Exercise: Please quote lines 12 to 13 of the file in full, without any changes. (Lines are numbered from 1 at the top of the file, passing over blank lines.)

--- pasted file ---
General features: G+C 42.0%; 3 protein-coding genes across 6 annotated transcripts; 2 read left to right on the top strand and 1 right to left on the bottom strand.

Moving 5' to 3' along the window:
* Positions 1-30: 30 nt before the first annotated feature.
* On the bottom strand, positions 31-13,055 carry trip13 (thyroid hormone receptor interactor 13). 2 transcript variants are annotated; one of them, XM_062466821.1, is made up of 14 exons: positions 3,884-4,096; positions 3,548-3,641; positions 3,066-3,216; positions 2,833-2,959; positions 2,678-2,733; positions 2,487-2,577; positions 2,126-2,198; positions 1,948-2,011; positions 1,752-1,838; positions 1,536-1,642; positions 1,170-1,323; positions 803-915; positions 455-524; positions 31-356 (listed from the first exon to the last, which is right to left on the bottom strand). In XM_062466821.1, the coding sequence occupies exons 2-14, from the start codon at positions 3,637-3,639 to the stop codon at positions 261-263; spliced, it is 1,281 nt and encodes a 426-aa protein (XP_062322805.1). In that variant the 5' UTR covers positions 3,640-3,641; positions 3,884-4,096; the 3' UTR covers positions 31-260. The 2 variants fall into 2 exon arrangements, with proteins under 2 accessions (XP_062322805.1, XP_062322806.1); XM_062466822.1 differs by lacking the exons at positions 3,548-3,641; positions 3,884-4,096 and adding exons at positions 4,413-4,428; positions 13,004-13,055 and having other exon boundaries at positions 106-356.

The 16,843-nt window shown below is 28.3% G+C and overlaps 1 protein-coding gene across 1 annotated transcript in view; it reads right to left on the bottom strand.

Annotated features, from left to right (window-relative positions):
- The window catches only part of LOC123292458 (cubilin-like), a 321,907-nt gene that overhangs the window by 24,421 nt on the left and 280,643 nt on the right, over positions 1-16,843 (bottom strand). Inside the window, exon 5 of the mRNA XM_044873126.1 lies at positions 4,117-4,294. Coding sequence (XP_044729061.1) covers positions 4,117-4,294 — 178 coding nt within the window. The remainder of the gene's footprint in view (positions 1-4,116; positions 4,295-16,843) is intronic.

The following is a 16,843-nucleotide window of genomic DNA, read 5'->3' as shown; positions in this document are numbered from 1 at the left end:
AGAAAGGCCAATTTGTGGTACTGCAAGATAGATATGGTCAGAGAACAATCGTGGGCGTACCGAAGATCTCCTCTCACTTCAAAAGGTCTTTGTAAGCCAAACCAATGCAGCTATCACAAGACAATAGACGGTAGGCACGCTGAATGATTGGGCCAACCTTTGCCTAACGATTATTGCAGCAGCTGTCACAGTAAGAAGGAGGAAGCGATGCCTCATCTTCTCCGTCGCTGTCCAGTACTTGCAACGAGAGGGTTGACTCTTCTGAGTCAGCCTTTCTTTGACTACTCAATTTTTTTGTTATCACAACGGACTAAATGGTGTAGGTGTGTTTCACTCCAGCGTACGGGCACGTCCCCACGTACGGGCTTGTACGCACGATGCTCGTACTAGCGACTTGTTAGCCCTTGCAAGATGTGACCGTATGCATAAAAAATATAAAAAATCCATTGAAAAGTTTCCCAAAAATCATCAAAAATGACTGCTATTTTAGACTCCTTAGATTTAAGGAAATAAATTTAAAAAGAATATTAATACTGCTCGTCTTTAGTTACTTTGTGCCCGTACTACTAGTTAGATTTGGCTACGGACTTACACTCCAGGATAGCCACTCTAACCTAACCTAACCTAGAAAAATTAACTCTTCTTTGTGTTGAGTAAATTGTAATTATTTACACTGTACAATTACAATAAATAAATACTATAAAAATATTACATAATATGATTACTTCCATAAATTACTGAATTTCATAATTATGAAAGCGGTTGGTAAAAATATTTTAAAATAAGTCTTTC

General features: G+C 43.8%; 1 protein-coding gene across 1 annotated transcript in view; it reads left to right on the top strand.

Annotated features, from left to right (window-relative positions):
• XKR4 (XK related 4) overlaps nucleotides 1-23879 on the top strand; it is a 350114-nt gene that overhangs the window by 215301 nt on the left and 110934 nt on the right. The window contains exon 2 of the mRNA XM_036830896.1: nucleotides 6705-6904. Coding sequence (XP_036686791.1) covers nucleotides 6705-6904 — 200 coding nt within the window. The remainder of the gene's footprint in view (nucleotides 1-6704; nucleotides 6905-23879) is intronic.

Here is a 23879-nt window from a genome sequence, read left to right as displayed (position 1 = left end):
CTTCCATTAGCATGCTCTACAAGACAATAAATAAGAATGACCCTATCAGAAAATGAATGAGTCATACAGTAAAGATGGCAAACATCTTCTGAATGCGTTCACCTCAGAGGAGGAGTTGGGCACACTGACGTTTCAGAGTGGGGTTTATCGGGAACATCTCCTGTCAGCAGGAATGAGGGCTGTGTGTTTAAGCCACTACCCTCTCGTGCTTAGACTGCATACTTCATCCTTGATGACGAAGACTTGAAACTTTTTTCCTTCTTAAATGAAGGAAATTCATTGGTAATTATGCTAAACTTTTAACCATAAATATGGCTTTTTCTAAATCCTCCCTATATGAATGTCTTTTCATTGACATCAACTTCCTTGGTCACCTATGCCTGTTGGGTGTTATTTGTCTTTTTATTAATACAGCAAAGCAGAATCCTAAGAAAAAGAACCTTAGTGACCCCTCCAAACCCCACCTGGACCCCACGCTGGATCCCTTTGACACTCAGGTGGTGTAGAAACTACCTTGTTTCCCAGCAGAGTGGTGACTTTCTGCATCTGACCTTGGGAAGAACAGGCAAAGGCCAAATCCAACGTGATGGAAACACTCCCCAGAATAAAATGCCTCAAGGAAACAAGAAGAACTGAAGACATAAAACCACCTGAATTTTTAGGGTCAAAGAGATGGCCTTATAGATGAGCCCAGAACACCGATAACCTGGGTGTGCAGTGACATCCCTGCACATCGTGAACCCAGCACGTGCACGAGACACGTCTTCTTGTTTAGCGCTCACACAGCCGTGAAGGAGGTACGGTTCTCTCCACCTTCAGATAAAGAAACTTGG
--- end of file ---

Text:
• XKR4 (XK related 4) overlaps nucleotides 1-23879 on the top strand; it is a 350114-nt gene that overhangs the window by 215301 nt on the left and 110934 nt on the right. The window contains exon 2 of the mRNA XM_036830896.1: nucleotides 6705-6904. Coding sequence (XP_036686791.1) covers nucleotides 6705-6904 — 200 coding nt within the window. The remainder of the gene's footprint in view (nucleotides 1-6704; nucleotides 6905-23879) is intronic.

Here is a 23879-nt window from a genome sequence, read left to right as displayed (position 1 = left end):